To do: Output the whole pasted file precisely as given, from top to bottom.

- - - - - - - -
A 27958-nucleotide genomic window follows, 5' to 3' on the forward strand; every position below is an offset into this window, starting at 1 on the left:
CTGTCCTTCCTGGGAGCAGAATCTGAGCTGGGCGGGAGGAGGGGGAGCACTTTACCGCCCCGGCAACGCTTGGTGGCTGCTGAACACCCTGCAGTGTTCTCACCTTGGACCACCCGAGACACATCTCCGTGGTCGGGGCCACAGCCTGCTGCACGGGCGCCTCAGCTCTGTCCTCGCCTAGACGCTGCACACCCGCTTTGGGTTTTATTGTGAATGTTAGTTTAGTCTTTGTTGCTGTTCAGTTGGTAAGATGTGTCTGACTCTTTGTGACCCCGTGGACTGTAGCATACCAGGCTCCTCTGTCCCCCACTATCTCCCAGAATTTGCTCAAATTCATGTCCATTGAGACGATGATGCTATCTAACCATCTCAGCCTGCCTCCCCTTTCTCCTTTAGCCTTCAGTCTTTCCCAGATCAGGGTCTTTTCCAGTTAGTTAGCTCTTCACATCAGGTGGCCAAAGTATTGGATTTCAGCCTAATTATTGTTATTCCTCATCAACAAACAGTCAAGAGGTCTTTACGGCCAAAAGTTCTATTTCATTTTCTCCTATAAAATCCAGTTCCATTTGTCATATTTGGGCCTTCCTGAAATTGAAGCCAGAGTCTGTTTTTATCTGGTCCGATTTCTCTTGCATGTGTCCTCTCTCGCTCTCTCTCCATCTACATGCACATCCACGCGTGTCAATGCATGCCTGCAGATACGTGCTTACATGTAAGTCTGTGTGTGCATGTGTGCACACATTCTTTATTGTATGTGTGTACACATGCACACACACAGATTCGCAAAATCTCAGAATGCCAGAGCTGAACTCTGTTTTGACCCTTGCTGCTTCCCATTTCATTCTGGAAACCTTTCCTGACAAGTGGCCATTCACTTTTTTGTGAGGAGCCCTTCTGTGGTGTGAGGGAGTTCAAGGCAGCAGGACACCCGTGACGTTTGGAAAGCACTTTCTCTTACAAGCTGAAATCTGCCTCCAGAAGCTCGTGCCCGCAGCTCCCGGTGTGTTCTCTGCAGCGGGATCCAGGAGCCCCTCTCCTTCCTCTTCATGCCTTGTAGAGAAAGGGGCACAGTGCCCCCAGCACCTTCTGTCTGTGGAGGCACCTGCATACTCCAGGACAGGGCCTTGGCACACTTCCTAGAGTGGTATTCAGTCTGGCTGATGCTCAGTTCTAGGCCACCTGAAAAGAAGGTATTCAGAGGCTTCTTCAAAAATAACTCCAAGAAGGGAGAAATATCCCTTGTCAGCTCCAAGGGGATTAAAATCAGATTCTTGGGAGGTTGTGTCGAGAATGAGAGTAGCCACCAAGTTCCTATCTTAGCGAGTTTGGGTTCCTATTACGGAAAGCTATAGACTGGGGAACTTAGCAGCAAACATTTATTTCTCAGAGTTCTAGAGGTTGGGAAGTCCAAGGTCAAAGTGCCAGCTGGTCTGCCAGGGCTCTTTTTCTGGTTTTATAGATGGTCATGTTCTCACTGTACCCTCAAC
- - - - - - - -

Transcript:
A 27958-nucleotide genomic window follows, 5' to 3' on the forward strand; every position below is an offset into this window, starting at 1 on the left:
CTGTCCTTCCTGGGAGCAGAATCTGAGCTGGGCGGGAGGAGGGGGAGCACTTTACCGCCCCGGCAACGCTTGGTGGCTGCTGAACACCCTGCAGTGTTCTCACCTTGGACCACCCGAGACACATCTCCGTGGTCGGGGCCACAGCCTGCTGCACGGGCGCCTCAGCTCTGTCCTCGCCTAGACGCTGCACACCCGCTTTGGGTTTTATTGTGAATGTTAGTTTAGTCTTTGTTGCTGTTCAGTTGGTAAGATGTGTCTGACTCTTTGTGACCCCGTGGACTGTAGCATACCAGGCTCCTCTGTCCCCCACTATCTCCCAGAATTTGCTCAAATTCATGTCCATTGAGACGATGATGCTATCTAACCATCTCAGCCTGCCTCCCCTTTCTCCTTTAGCCTTCAGTCTTTCCCAGATCAGGGTCTTTTCCAGTTAGTTAGCTCTTCACATCAGGTGGCCAAAGTATTGGATTTCAGCCTAATTATTGTTATTCCTCATCAACAAACAGTCAAGAGGTCTTTACGGCCAAAAGTTCTATTTCATTTTCTCCTATAAAATCCAGTTCCATTTGTCATATTTGGGCCTTCCTGAAATTGAAGCCAGAGTCTGTTTTTATCTGGTCCGATTTCTCTTGCATGTGTCCTCTCTCGCTCTCTCTCCATCTACATGCACATCCACGCGTGTCAATGCATGCCTGCAGATACGTGCTTACATGTAAGTCTGTGTGTGCATGTGTGCACACATTCTTTATTGTATGTGTGTACACATGCACACACACAGATTCGCAAAATCTCAGAATGCCAGAGCTGAACTCTGTTTTGACCCTTGCTGCTTCCCATTTCATTCTGGAAACCTTTCCTGACAAGTGGCCATTCACTTTTTTGTGAGGAGCCCTTCTGTGGTGTGAGGGAGTTCAAGGCAGCAGGACACCCGTGACGTTTGGAAAGCACTTTCTCTTACAAGCTGAAATCTGCCTCCAGAAGCTCGTGCCCGCAGCTCCCGGTGTGTTCTCTGCAGCGGGATCCAGGAGCCCCTCTCCTTCCTCTTCATGCCTTGTAGAGAAAGGGGCACAGTGCCCCCAGCACCTTCTGTCTGTGGAGGCACCTGCATACTCCAGGACAGGGCCTTGGCACACTTCCTAGAGTGGTATTCAGTCTGGCTGATGCTCAGTTCTAGGCCACCTGAAAAGAAGGTATTCAGAGGCTTCTTCAAAAATAACTCCAAGAAGGGAGAAATATCCCTTGTCAGCTCCAAGGGGATTAAAATCAGATTCTTGGGAGGTTGTGTCGAGAATGAGAGTAGCCACCAAGTTCCTATCTTAGCGAGTTTGGGTTCCTATTACGGAAAGCTATAGACTGGGGAACTTAGCAGCAAACATTTATTTCTCAGAGTTCTAGAGGTTGGGAAGTCCAAGGTCAAAGTGCCAGCTGGTCTGCCAGGGCTCTTTTTCTGGTTTTATAGATGGTCATGTTCTCACTGTACCCTCAAC